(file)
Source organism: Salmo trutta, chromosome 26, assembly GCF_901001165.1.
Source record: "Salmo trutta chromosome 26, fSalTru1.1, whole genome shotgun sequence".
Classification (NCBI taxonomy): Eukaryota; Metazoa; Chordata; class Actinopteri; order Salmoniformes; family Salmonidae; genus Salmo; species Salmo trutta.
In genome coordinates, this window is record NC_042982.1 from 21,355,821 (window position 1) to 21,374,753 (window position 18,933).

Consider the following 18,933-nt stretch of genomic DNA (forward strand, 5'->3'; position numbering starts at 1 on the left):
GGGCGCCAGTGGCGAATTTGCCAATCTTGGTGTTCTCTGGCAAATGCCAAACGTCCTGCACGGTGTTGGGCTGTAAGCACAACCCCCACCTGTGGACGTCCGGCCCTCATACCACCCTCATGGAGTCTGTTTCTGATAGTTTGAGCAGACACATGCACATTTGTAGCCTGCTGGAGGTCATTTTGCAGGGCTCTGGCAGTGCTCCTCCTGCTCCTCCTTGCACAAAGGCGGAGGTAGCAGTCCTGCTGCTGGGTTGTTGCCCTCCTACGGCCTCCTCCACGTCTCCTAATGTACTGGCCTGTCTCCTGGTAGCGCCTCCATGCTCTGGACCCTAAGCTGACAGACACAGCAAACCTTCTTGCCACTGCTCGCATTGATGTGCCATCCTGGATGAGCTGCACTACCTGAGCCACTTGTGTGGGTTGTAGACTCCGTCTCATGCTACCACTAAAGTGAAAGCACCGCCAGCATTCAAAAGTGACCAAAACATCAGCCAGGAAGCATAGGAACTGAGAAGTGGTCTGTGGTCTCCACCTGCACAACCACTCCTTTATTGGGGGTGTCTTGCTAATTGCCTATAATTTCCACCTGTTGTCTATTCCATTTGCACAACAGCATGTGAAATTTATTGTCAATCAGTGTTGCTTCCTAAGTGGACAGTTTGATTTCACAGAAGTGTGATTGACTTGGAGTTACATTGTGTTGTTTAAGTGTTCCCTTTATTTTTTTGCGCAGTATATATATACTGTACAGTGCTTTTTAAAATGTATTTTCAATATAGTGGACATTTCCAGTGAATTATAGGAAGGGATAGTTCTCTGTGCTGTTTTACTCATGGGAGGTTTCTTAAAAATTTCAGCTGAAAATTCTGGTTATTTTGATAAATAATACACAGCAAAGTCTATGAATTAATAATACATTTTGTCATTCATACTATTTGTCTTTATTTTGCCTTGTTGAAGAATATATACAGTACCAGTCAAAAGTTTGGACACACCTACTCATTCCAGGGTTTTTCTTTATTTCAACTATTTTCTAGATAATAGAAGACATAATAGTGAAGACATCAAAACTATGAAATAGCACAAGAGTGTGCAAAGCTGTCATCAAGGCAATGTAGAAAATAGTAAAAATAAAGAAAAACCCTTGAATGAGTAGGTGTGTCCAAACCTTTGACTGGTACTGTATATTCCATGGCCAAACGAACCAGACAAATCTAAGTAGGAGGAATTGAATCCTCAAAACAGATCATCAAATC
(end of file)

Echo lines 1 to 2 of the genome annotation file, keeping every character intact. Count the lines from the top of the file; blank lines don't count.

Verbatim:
Source organism: Salmo trutta, chromosome 26, assembly GCF_901001165.1.
Source record: "Salmo trutta chromosome 26, fSalTru1.1, whole genome shotgun sequence".